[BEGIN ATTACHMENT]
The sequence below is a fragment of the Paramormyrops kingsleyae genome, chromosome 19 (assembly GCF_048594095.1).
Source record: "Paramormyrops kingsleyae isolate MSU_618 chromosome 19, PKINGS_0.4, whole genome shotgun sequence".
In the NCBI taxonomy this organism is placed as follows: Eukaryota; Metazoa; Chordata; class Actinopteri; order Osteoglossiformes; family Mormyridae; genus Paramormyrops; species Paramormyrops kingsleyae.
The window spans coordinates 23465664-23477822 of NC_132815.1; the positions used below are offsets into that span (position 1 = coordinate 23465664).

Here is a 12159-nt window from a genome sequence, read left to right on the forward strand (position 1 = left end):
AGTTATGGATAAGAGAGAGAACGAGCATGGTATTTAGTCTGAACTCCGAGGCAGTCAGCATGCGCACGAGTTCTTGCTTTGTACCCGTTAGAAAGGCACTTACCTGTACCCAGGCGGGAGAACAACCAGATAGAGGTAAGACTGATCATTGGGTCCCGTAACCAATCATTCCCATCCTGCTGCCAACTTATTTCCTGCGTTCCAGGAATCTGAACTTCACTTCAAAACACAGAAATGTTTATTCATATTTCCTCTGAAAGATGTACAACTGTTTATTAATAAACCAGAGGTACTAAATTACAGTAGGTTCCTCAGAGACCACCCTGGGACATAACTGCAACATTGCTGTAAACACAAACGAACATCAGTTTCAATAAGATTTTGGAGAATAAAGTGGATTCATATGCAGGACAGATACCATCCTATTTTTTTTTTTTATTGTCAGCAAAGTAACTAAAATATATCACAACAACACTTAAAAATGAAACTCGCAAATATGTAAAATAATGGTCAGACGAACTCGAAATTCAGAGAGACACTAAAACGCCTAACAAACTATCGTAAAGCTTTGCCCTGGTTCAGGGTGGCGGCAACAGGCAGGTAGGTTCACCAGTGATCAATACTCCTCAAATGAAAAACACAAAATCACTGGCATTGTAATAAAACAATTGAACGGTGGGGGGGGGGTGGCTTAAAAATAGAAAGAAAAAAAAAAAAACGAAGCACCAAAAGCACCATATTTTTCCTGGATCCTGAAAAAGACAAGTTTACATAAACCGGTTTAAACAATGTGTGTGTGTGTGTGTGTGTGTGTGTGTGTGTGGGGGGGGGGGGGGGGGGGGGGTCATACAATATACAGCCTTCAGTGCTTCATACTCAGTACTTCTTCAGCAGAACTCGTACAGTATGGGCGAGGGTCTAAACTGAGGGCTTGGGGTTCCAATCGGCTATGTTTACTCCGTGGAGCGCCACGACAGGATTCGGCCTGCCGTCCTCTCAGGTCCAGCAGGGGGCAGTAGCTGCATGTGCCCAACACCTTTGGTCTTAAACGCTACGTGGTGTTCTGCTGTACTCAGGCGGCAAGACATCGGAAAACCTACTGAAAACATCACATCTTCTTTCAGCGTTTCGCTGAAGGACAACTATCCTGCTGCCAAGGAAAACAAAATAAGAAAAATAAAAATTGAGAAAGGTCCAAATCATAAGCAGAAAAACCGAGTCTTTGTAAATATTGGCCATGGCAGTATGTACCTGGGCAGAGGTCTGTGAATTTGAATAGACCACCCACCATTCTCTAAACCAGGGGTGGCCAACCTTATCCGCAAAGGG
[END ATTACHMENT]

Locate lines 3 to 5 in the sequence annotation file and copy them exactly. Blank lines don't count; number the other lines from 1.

In the NCBI taxonomy this organism is placed as follows: Eukaryota; Metazoa; Chordata; class Actinopteri; order Osteoglossiformes; family Mormyridae; genus Paramormyrops; species Paramormyrops kingsleyae.
The window spans coordinates 23465664-23477822 of NC_132815.1; the positions used below are offsets into that span (position 1 = coordinate 23465664).

Here is a 12159-nt window from a genome sequence, read left to right on the forward strand (position 1 = left end):